Final pic Building Funny house

So roll up your sleeves!   

Get to work on the funhouse that is your humorous fiction novel, but first make sure your glasses aren’t on too straight, your ruler has a bend in it, and the glass in your level is cracked. Your readers, young and old, will want to lose themselves in the new, the quirky, and the unpredictable, and will delight in visiting again and again!

But before you do, please leave me a comment!  

KT front cover 2014 with gold award Dog Goner CynthiaPort

Making Hard Choices

My name is Daniel Kenney, I write books for kids, and this is my first post for Emblazoners, this awesome group of writers I’ve been so fortunate to recently join.

Since I started publishing kid’s books last September, this is as good a time as any to share with you what I’ve learned over the last year. But before I share with you what I’ve learned, I thought I’d share with you what I’ve done.

Since last September, I have published eleven books for kids. That’s right. ELEVEN. Here they are (just to give you an idea of the kinds of stuff I write)


For some writers, this isn’t that much…but for many, eleven is a lot.  And so far, things have gone really well. My books mostly sell, I’m able to make extra money for our family and everything is hunky dory…right?

Well, not exactly. Let me tell you a little more about myself and then you’ll see why. Along with writing kids books, I am a stay at home dad of eight. That’s right. EIGHT. I have eight crazy, loud, and mostly fun kids.


These may not be my actual kids but this is a fairly close approximation of what our house looks like on a daily basis.

You see, my wife works outside the home. I take care of the kids, get them to school, bus them from practice to practice, clean the house, cook the meals. You get the deal. And inevitably, whenever I post a new book on Facebook I get some comment like….”Dan, how on earth do you get so much done AND be a stay at home dad of EIGHT KIDS?”

For awhile you can delude yourself into thinking that you’re some kind of super genius wonderkind. Or, at least that’s what I did…at least a little. But that’s not the truth. The truth is something that became very apparent in the last month. The truth is…the reason I’ve been able to get so much writing and publishing done over the last year is because I just haven’t done a very good job at doing the DAD stuff.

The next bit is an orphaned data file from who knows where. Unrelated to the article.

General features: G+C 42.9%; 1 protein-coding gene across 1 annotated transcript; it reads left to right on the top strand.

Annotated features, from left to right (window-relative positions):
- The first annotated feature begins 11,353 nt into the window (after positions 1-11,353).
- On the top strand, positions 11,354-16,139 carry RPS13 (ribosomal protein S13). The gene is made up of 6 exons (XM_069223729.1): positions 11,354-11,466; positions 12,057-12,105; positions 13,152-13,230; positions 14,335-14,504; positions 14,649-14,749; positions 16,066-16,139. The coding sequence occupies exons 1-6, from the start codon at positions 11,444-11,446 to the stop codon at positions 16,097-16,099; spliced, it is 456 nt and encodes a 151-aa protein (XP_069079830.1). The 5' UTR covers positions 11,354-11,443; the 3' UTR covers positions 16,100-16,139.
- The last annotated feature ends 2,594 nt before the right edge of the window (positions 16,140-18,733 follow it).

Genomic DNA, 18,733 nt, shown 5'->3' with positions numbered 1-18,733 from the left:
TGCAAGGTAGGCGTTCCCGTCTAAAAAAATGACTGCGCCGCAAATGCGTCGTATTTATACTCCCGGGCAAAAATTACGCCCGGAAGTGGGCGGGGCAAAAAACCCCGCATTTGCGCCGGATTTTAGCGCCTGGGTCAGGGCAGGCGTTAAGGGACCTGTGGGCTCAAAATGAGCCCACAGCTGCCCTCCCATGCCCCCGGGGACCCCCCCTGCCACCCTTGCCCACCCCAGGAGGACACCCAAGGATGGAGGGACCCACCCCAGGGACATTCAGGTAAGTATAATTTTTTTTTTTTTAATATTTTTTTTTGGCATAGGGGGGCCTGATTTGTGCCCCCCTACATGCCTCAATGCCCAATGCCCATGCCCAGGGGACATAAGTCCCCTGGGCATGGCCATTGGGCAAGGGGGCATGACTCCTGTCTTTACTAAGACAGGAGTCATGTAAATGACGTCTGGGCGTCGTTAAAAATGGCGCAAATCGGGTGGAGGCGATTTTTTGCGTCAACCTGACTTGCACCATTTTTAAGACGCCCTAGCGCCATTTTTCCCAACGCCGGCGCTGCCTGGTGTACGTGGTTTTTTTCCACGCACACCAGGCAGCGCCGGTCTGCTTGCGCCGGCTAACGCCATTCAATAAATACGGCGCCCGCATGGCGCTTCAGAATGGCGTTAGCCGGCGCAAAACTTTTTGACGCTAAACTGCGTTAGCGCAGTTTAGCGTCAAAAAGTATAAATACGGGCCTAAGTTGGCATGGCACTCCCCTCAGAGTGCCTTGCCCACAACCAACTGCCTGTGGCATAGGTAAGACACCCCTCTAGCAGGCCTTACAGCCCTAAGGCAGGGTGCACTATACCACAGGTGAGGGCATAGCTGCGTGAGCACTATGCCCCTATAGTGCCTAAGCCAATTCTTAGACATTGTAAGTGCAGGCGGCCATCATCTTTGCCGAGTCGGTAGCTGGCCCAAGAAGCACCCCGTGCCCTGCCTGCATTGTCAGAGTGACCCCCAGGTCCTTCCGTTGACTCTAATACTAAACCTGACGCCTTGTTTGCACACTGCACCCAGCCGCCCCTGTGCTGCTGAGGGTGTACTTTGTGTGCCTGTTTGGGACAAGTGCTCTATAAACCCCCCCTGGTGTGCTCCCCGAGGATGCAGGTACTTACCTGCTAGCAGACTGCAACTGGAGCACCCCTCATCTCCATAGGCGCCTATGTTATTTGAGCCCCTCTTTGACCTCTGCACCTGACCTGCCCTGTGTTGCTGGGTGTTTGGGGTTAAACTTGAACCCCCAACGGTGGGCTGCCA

Now, before you go with the whole “Don’t be too hard on yourself” I’ll just say up front that I’m not being too hard on myself. The truth is, I am not a person who can do everything. I am not a person who can survive on 4 hours of sleep. I’m not particularly good at getting lots of different things done and doing them quickly. So for me to pull off what I’ve pulled off over the last year has meant that I have had to take valuable DAD time to be a writer.

So what does this have to do with writing and why am I blogging about this? Very simply because I’m also not one of those people who believes you can really have it all. Choices must be made. Time has to be carved out of something else. Something will suffer. And, each of us has to decide what we are willing to let suffer. For me, the path I took over the last year is not particularly sustainable for me. So I need to find a new path that WILL be sustainable…for me…and my wife…and our kids. Our family. Long term, this whole writing thing can’t be just about me. It’s got to work for us.